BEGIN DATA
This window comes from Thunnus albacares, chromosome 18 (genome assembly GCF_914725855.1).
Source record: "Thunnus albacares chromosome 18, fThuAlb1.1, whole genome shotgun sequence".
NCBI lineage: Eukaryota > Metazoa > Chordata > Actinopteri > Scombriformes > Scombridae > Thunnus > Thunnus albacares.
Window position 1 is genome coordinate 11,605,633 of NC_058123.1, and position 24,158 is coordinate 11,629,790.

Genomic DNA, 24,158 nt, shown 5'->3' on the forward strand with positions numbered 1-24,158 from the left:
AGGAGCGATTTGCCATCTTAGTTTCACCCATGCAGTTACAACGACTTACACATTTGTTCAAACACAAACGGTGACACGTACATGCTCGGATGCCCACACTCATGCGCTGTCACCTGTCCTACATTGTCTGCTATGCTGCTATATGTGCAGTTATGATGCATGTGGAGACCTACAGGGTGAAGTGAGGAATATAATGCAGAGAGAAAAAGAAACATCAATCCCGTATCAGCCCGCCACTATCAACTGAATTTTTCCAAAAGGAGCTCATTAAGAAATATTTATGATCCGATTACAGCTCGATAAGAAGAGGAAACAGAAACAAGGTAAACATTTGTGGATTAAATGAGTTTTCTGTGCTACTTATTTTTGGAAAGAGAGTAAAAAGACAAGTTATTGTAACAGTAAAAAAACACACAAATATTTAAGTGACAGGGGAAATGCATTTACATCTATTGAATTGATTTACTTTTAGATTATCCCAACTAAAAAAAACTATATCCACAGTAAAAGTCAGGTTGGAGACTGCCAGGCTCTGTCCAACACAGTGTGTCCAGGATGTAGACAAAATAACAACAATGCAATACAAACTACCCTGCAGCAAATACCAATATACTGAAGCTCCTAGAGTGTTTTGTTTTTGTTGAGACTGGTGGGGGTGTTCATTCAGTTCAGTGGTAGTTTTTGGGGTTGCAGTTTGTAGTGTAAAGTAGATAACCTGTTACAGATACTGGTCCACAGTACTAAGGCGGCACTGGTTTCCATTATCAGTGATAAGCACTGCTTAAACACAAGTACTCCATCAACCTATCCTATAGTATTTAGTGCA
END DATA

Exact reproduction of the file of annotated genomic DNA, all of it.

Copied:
This window comes from Thunnus albacares, chromosome 18 (genome assembly GCF_914725855.1).
Source record: "Thunnus albacares chromosome 18, fThuAlb1.1, whole genome shotgun sequence".
NCBI lineage: Eukaryota > Metazoa > Chordata > Actinopteri > Scombriformes > Scombridae > Thunnus > Thunnus albacares.
Window position 1 is genome coordinate 11,605,633 of NC_058123.1, and position 24,158 is coordinate 11,629,790.

Genomic DNA, 24,158 nt, shown 5'->3' on the forward strand with positions numbered 1-24,158 from the left:
AGGAGCGATTTGCCATCTTAGTTTCACCCATGCAGTTACAACGACTTACACATTTGTTCAAACACAAACGGTGACACGTACATGCTCGGATGCCCACACTCATGCGCTGTCACCTGTCCTACATTGTCTGCTATGCTGCTATATGTGCAGTTATGATGCATGTGGAGACCTACAGGGTGAAGTGAGGAATATAATGCAGAGAGAAAAAGAAACATCAATCCCGTATCAGCCCGCCACTATCAACTGAATTTTTCCAAAAGGAGCTCATTAAGAAATATTTATGATCCGATTACAGCTCGATAAGAAGAGGAAACAGAAACAAGGTAAACATTTGTGGATTAAATGAGTTTTCTGTGCTACTTATTTTTGGAAAGAGAGTAAAAAGACAAGTTATTGTAACAGTAAAAAAACACACAAATATTTAAGTGACAGGGGAAATGCATTTACATCTATTGAATTGATTTACTTTTAGATTATCCCAACTAAAAAAAACTATATCCACAGTAAAAGTCAGGTTGGAGACTGCCAGGCTCTGTCCAACACAGTGTGTCCAGGATGTAGACAAAATAACAACAATGCAATACAAACTACCCTGCAGCAAATACCAATATACTGAAGCTCCTAGAGTGTTTTGTTTTTGTTGAGACTGGTGGGGGTGTTCATTCAGTTCAGTGGTAGTTTTTGGGGTTGCAGTTTGTAGTGTAAAGTAGATAACCTGTTACAGATACTGGTCCACAGTACTAAGGCGGCACTGGTTTCCATTATCAGTGATAAGCACTGCTTAAACACAAGTACTCCATCAACCTATCCTATAGTATTTAGTGCA